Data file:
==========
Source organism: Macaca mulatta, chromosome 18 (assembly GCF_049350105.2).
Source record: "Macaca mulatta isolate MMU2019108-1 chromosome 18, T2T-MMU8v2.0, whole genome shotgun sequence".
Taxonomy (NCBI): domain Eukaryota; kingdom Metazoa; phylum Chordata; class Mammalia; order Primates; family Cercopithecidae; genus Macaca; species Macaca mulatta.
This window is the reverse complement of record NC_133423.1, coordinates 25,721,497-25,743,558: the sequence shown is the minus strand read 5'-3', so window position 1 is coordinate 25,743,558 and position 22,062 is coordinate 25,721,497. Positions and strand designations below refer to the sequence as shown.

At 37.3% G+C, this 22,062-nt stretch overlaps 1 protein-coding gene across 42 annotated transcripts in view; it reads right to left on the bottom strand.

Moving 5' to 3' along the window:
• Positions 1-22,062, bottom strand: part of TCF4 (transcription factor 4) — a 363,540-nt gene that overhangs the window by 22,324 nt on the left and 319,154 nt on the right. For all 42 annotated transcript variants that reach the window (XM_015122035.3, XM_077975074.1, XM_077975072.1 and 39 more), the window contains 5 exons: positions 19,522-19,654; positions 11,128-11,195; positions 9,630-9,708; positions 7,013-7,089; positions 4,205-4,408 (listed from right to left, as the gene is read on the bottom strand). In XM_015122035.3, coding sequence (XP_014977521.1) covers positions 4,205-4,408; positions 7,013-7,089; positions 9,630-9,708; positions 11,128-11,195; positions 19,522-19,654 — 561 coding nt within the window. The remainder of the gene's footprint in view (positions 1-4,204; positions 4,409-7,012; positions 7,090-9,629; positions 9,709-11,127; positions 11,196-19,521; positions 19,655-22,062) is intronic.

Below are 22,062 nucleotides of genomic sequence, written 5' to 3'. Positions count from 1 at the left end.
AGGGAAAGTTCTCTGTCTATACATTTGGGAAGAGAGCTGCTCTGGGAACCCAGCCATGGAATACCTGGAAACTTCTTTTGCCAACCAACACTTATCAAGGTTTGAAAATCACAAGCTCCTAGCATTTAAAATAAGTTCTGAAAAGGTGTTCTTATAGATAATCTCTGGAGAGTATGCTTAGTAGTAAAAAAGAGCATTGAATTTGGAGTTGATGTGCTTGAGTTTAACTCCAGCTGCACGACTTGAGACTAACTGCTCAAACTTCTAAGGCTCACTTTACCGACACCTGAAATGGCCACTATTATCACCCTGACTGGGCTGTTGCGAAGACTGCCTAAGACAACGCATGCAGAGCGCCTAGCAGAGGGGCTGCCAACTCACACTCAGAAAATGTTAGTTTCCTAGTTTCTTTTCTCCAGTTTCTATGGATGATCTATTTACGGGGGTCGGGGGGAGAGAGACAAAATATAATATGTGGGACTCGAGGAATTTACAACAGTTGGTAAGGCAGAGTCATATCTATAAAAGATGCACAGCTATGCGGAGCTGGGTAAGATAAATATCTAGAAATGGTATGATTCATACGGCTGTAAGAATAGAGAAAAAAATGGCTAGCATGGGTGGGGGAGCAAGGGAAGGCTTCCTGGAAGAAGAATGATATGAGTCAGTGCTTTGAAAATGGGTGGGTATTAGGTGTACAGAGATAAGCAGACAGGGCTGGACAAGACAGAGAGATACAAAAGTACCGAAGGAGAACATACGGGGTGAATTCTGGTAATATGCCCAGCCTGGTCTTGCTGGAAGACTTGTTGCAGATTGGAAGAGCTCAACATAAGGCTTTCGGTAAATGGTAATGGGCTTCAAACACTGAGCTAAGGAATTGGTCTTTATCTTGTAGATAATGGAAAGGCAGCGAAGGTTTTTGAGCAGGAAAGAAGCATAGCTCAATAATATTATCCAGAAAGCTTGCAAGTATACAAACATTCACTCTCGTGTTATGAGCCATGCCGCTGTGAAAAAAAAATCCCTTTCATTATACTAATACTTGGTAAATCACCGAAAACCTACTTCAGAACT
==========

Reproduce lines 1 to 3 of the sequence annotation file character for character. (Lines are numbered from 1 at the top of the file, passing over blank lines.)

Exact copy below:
Source organism: Macaca mulatta, chromosome 18 (assembly GCF_049350105.2).
Source record: "Macaca mulatta isolate MMU2019108-1 chromosome 18, T2T-MMU8v2.0, whole genome shotgun sequence".
Taxonomy (NCBI): domain Eukaryota; kingdom Metazoa; phylum Chordata; class Mammalia; order Primates; family Cercopithecidae; genus Macaca; species Macaca mulatta.